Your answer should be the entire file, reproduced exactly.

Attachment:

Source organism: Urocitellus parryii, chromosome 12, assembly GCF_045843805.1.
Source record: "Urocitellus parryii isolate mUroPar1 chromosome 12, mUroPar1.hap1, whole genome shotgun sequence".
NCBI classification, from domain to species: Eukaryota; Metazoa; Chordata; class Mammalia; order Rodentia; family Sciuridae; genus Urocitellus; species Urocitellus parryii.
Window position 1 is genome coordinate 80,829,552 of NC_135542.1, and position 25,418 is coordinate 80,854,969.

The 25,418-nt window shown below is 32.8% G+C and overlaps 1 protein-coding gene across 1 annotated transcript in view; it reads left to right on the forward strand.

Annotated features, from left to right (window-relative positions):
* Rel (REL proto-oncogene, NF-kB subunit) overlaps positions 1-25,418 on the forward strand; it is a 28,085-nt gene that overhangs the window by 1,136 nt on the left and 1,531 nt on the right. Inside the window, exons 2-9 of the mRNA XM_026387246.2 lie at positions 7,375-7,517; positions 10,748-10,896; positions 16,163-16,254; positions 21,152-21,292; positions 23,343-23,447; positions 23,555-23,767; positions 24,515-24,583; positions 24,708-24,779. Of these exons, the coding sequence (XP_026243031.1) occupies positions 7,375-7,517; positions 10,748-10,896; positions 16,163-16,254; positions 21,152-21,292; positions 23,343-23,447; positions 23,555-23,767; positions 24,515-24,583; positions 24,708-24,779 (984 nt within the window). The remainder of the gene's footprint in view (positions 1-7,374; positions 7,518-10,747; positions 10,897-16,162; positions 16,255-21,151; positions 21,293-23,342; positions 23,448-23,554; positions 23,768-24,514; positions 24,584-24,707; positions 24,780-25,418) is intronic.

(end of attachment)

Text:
Source organism: Urocitellus parryii, chromosome 12, assembly GCF_045843805.1.
Source record: "Urocitellus parryii isolate mUroPar1 chromosome 12, mUroPar1.hap1, whole genome shotgun sequence".
NCBI classification, from domain to species: Eukaryota; Metazoa; Chordata; class Mammalia; order Rodentia; family Sciuridae; genus Urocitellus; species Urocitellus parryii.
Window position 1 is genome coordinate 80,829,552 of NC_135542.1, and position 25,418 is coordinate 80,854,969.

The 25,418-nt window shown below is 32.8% G+C and overlaps 1 protein-coding gene across 1 annotated transcript in view; it reads left to right on the forward strand.

Annotated features, from left to right (window-relative positions):
* Rel (REL proto-oncogene, NF-kB subunit) overlaps positions 1-25,418 on the forward strand; it is a 28,085-nt gene that overhangs the window by 1,136 nt on the left and 1,531 nt on the right. Inside the window, exons 2-9 of the mRNA XM_026387246.2 lie at positions 7,375-7,517; positions 10,748-10,896; positions 16,163-16,254; positions 21,152-21,292; positions 23,343-23,447; positions 23,555-23,767; positions 24,515-24,583; positions 24,708-24,779. Of these exons, the coding sequence (XP_026243031.1) occupies positions 7,375-7,517; positions 10,748-10,896; positions 16,163-16,254; positions 21,152-21,292; positions 23,343-23,447; positions 23,555-23,767; positions 24,515-24,583; positions 24,708-24,779 (984 nt within the window). The remainder of the gene's footprint in view (positions 1-7,374; positions 7,518-10,747; positions 10,897-16,162; positions 16,255-21,151; positions 21,293-23,342; positions 23,448-23,554; positions 23,768-24,514; positions 24,584-24,707; positions 24,780-25,418) is intronic.